Sexual Assault: What It Is, What to Do, Where to Go

What Is Sexual Assault

  • Sexual assault is any sexual contact, including but not limited to intercourse, that occurs without consent and/or through coercion.
  • Sexual assault can happen to both men and women, and both men and women can be sexual assailants. It also can occur between people of the same sex.
    • Consent is a clear and freely given agreement for sexual contact.
    • Coercion is any kind of pressure or persuasion used to influence a person’s decision to engage in sexual activity. Coercion can be physical, verbal or emotional.
  • Sexual assault can occur between strangers or people who know each other, even those who are in a long-term relationship or are married.
  • Sexual assault is not about sex or an assailant’s sexual desires. It’s about exerting power and control over another person. This means that regardless of how someone dresses or acts or where or how they choose to spend their time, a person who is sexually assaulted is never to blame for the assault. The only person responsible for the assault is the assailant.

What To Do If You Have Been Sexually Assaulted

People who have been sexually assaulted react in many different ways – there is no right or wrong reaction. But there are some important things to consider and decisions to make in the aftermath of an assault, and they have been listed here. Even if your assault happened days, weeks, months or years ago, it is never too late – or less important – for you to seek help and start your healing process.

  • Get to a safe place as soon as you can. If the assailant poses an immediate danger to you or anyone else, call 911.
  • Once you are safe, contact someone you trust to be with you for support. This could be a friend, family member, resident assistant or even a specially trained sexual assault advocate.
  • Try to preserve all physical evidence, even if you don’t know if you want to report the assault or press charges.
  • Do not eat, drink, bathe, shower, wash your hands, use the toilet or brush your teeth until after your medical exam.
  • Don’t change your clothes if possible, but if you need to change, put all of the clothes you were wearing in a paper bag and bring them with you to your medical exam.
  • Take a minute to write down everything you remember about the assault, including a description of the assailant.
  • You should seek medical care as soon as possible, even if you don’t have any apparent injuries. For more about what to expect during a post-sexual assault exam, see the Purdue website.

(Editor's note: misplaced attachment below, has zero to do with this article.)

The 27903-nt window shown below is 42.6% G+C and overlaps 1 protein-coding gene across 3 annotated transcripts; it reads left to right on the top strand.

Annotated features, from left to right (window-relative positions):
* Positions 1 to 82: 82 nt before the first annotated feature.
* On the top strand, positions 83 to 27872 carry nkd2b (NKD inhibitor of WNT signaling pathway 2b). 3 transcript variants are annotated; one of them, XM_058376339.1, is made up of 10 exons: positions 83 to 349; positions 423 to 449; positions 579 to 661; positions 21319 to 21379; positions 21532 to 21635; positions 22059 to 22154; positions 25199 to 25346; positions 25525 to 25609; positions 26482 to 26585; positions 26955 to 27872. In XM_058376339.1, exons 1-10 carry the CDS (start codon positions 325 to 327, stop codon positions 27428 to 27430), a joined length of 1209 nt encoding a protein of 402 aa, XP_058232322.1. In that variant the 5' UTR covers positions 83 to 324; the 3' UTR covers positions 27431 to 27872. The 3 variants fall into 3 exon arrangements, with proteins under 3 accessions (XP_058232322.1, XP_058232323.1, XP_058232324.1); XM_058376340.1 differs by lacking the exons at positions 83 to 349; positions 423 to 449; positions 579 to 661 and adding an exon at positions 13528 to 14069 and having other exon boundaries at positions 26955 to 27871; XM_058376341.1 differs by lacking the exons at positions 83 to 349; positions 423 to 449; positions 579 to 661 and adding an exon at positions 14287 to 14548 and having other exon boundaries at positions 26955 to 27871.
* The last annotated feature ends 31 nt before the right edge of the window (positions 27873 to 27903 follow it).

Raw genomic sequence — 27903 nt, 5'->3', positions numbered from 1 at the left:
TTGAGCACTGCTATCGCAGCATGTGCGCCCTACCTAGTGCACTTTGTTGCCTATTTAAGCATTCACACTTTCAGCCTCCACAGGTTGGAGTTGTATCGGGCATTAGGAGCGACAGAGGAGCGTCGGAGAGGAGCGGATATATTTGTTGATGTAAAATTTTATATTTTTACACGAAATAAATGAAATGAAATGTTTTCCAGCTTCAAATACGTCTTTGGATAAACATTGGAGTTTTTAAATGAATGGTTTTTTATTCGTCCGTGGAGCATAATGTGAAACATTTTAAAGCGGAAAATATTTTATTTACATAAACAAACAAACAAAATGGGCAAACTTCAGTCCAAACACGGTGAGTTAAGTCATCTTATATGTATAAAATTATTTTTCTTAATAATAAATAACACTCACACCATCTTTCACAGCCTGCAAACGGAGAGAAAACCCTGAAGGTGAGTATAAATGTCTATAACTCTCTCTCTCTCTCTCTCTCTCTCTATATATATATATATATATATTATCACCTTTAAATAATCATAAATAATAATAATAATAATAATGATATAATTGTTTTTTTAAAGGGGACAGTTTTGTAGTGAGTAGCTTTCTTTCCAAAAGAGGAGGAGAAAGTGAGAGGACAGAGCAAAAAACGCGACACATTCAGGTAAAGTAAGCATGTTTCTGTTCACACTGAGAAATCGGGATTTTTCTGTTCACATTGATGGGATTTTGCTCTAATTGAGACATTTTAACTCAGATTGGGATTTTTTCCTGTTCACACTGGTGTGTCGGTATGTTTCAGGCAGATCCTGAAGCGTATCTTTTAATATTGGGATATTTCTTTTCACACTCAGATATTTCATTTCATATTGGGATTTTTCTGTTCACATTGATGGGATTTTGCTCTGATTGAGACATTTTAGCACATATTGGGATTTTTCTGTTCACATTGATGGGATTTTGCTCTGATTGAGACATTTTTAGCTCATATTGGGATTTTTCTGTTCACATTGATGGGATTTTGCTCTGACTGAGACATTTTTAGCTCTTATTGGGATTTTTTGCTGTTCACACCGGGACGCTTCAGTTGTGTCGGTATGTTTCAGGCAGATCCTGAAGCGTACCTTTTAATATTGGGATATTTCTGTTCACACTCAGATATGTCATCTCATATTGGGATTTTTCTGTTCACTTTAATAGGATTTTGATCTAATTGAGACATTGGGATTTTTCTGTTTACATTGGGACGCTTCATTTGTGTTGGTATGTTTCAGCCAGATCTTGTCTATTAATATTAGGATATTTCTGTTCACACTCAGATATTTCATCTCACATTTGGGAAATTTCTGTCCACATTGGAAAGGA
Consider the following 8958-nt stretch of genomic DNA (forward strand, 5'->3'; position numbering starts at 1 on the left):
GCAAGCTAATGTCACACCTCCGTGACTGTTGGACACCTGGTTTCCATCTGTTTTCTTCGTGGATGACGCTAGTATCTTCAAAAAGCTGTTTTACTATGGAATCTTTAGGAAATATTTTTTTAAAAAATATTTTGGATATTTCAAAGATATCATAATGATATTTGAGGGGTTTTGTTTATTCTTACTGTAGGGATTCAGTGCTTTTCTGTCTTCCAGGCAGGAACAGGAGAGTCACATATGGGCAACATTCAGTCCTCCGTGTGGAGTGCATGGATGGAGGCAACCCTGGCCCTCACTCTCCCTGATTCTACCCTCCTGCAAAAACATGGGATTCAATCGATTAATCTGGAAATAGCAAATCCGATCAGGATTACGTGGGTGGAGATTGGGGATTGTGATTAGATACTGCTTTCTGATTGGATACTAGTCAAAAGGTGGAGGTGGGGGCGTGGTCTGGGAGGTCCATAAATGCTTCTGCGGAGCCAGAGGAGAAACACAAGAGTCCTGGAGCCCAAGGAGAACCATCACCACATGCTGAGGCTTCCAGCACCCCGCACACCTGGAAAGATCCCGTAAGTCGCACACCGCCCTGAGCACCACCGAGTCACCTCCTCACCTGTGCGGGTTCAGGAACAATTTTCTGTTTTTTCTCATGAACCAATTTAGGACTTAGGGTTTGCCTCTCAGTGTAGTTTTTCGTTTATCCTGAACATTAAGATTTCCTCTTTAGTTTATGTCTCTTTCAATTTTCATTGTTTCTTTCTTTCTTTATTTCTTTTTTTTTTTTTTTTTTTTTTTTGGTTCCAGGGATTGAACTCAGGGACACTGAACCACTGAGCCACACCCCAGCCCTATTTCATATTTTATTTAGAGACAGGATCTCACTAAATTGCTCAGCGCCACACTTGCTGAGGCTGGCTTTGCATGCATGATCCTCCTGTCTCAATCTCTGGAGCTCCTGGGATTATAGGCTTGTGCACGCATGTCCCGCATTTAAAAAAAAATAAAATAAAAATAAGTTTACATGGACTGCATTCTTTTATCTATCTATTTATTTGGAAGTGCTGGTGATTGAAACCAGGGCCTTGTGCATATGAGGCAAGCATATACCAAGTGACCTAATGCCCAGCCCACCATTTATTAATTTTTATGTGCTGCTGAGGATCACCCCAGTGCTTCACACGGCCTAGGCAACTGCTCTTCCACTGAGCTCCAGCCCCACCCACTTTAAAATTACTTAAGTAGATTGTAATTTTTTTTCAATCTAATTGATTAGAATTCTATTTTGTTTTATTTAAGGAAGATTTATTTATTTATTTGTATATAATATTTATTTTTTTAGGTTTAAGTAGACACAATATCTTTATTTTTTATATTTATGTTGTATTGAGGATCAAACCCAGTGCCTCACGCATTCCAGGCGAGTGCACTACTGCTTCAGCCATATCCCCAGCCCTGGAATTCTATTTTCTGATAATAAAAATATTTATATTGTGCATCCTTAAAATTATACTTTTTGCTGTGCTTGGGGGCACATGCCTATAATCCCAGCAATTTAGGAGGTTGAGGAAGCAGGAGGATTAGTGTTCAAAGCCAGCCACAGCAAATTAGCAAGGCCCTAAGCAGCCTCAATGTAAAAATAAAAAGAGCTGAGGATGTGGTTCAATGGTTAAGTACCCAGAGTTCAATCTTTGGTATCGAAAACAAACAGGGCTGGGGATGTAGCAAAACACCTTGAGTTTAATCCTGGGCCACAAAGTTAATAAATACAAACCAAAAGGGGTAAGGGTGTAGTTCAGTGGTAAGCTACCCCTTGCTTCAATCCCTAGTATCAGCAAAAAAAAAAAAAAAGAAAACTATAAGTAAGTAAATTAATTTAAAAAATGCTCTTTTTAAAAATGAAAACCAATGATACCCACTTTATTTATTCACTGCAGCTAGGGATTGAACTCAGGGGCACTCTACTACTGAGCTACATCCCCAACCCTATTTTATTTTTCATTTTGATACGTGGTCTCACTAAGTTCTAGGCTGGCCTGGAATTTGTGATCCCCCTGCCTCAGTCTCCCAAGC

• Contact the police to report the assault. Reporting doesn’t mean you have to press charges. For more about what to expect while filing a police report, see the Purdue website.
  • Seek emotional support to help sort out your feelings about the assault.

What To Do If Someone You Know Has Been Sexually Assaulted

As a loved one of someone who has been sexually assaulted, there are many important things you can say and do to aid in the healing process. Each person handles this traumatic experience differently, so it’s hard to say exactly what your loved one will need from you. However, here are some general guidelines:

  • Listen. Letting your loved one speak and direct the conversation can help them regain a sense of control. Don’t push for details. Let them decide what they want to talk about and when they want to talk about it.
  • Believe them. Our culture makes it very difficult to talk about sexual assault, and the fear of not being believed is a very real concern for people who have been assaulted. Don’t contribute to that fear.
  • Assure your loved one that they are not to blame for the assault, no matter what the circumstances of the assault were.
  • Do not judge how your loved one reacted during or after the assault – whether they fought back or not, how long they waited to ask you for help, etc. Understand that they handled the situation the best they could.
  • Be mindful when asking questions about the assault so you don’t seem judgmental, condescending or otherwise unsupportive.
  • Be supportive of your loved one’s decisions. Whether or not they report the assault, press charges, attend counseling, etc., is not up to you. It is important and empowering for your loved one to make their own decisions about how to proceed after an assault. But don’t be entirely uninvolved – they might ask for your opinion or advice, and some gentle encouragement to seek both medical and emotional help can be positive.

For more guidance about supporting a loved one who has been sexually assaulted, visit the Purdue website.

Men and Sexual Assault

Men who have been sexually assaulted face additional hurdles because of society’s often misguided beliefs about sexual assault and men’s sexuality. It does happen to men, and they often experience the same reactions afterward that women do. If you are a man and you have been, or think you have been, sexually assaulted, it is just as important for you to seek help.

Where to go for help

Title IX Coordinator

Laura Odom

Laura Odom

Executive Director, Office of Institutional Equity

(219) 785-5545

Crisis Services Available 24/7

Emotional Support

  • PNW Counseling Center 
    Phone: 219-989-2366
    Hammond Campus: Riley Center – 2250 173rd Street | Westville Campus: Tech 101

Law Enforcement